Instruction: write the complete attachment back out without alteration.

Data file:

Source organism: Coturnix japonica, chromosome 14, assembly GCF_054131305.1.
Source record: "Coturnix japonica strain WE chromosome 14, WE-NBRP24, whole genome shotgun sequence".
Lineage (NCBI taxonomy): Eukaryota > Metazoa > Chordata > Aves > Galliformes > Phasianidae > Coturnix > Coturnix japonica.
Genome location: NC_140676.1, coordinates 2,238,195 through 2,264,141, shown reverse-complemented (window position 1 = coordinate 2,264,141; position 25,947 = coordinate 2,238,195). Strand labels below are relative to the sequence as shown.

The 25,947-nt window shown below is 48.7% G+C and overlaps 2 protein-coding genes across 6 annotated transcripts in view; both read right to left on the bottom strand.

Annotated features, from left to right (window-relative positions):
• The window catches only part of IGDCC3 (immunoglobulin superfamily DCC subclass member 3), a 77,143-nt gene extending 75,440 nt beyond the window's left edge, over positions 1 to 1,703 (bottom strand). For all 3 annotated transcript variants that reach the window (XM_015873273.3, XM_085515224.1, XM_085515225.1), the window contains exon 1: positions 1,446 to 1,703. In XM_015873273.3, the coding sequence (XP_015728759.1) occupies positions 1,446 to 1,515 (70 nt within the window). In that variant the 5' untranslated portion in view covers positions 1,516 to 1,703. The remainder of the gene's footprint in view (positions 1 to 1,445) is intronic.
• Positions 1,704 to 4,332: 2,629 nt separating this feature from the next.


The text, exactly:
Source organism: Coturnix japonica, chromosome 14, assembly GCF_054131305.1.
Source record: "Coturnix japonica strain WE chromosome 14, WE-NBRP24, whole genome shotgun sequence".
Lineage (NCBI taxonomy): Eukaryota > Metazoa > Chordata > Aves > Galliformes > Phasianidae > Coturnix > Coturnix japonica.
Genome location: NC_140676.1, coordinates 2,238,195 through 2,264,141, shown reverse-complemented (window position 1 = coordinate 2,264,141; position 25,947 = coordinate 2,238,195). Strand labels below are relative to the sequence as shown.

The 25,947-nt window shown below is 48.7% G+C and overlaps 2 protein-coding genes across 6 annotated transcripts in view; both read right to left on the bottom strand.

Annotated features, from left to right (window-relative positions):
• The window catches only part of IGDCC3 (immunoglobulin superfamily DCC subclass member 3), a 77,143-nt gene extending 75,440 nt beyond the window's left edge, over positions 1 to 1,703 (bottom strand). For all 3 annotated transcript variants that reach the window (XM_015873273.3, XM_085515224.1, XM_085515225.1), the window contains exon 1: positions 1,446 to 1,703. In XM_015873273.3, the coding sequence (XP_015728759.1) occupies positions 1,446 to 1,515 (70 nt within the window). In that variant the 5' untranslated portion in view covers positions 1,516 to 1,703. The remainder of the gene's footprint in view (positions 1 to 1,445) is intronic.
• Positions 1,704 to 4,332: 2,629 nt separating this feature from the next.